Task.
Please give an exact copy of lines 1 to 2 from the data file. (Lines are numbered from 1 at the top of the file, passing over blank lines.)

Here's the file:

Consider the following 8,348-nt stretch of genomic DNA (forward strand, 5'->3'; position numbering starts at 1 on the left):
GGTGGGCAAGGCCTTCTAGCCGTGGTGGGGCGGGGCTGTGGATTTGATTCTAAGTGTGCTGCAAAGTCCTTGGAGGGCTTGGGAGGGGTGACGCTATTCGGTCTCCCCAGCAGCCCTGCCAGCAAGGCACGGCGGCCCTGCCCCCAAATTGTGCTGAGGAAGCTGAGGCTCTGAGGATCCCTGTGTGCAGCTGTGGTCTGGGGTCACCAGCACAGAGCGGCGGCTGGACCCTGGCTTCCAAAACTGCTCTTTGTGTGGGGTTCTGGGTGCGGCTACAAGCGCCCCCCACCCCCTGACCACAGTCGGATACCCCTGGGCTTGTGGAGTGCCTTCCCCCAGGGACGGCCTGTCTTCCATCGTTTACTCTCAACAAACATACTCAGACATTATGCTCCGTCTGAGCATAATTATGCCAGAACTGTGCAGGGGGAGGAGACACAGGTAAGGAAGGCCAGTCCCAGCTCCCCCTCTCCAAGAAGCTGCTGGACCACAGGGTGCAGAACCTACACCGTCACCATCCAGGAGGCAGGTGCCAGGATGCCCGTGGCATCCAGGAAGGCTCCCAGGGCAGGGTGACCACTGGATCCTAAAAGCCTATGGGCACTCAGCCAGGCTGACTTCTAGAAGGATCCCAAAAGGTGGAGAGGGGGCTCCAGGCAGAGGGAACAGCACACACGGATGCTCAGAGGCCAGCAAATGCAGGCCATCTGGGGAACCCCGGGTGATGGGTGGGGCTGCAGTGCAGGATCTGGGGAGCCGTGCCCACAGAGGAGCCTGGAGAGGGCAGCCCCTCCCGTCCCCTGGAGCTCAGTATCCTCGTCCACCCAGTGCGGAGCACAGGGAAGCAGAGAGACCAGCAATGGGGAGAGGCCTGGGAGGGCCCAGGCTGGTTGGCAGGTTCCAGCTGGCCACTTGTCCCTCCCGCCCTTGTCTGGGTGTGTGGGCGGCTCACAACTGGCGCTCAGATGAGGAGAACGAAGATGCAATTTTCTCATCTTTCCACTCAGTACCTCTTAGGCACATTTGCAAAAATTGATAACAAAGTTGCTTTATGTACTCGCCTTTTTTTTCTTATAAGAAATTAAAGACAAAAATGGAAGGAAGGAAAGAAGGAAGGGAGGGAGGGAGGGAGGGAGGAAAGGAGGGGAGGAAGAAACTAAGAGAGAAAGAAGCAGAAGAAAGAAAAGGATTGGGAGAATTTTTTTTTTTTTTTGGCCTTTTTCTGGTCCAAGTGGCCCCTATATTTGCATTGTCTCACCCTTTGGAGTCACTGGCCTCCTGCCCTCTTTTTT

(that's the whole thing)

Consider the following 8,348-nt stretch of genomic DNA (forward strand, 5'->3'; position numbering starts at 1 on the left):
GGTGGGCAAGGCCTTCTAGCCGTGGTGGGGCGGGGCTGTGGATTTGATTCTAAGTGTGCTGCAAAGTCCTTGGAGGGCTTGGGAGGGGTGACGCTATTCGGTCTCCCCAGCAGCCCTGCCAGCAAGGCACGGCGGCCCTGCCCCCAAATTGTGCTGAGGAAGCTGAGGCTCTGAGGATCCCTGTGTGCAGCTGTGGTCTGGGGTCACCAGCACAGAGCGGCGGCTGGACCCTGGCTTCCAAAACTGCTCTTTGTGTGGGGTTCTGGGTGCGGCTACAAGCGCCCCCCACCCCCTGACCACAGTCGGATACCCCTGGGCTTGTGGAGTGCCTTCCCCCAGGGACGGCCTGTCTTCCATCGTTTACTCTCAACAAACATACTCAGACATTATGCTCCGTCTGAGCATAATTATGCCAGAACTGTGCAGGGGGAGGAGACACAGGTAAGGAAGGCCAGTCCCAGCTCCCCCTCTCCAAGAAGCTGCTGGACCACAGGGTGCAGAACCTACACCGTCACCATCCAGGAGGCAGGTGCCAGGATGCCCGTGGCATCCAGGAAGGCTCCCAGGGCAGGGTGACCACTGGATCCTAAAAGCCTATGGGCACTCAGCCAGGCTGACTTCTAGAAGGATCCCAAAAGGTGGAGAGGGGGCTCCAGGCAGAGGGAACAGCACACACGGATGCTCAGAGGCCAGCAAATGCAGGCCATCTGGGGAACCCCGGGTGATGGGTGGGGCTGCAGTGCAGGATCTGGGGAGCCGTGCCCACAGAGGAGCCTGGAGAGGGCAGCCCCTCCCGTCCCCTGGAGCTCAGTATCCTCGTCCACCCAGTGCGGAGCACAGGGAAGCAGAGAGACCAGCAATGGGGAGAGGCCTGGGAGGGCCCAGGCTGGTTGGCAGGTTCCAGCTGGCCACTTGTCCCTCCCGCCCTTGTCTGGGTGTGTGGGCGGCTCACAACTGGCGCTCAGATGAGGAGAACGAAGATGCAATTTTCTCATCTTTCCACTCAGTACCTCTTAGGCACATTTGCAAAAATTGATAACAAAGTTGCTTTATGTACTCGCCTTTTTTTTCTTATAAGAAATTAAAGACAAAAATGGAAGGAAGGAAAGAAGGAAGGGAGGGAGGGAGGGAGGGAGGAAAGGAGGGGAGGAAGAAACTAAGAGAGAAAGAAGCAGAAGAAAGAAAAGGATTGGGAGAATTTTTTTTTTTTTTTGGCCTTTTTCTGGTCCAAGTGGCCCCTATATTTGCATTGTCTCACCCTTTGGAGTCACTGGCCTCCTGCCCTCTTTTTT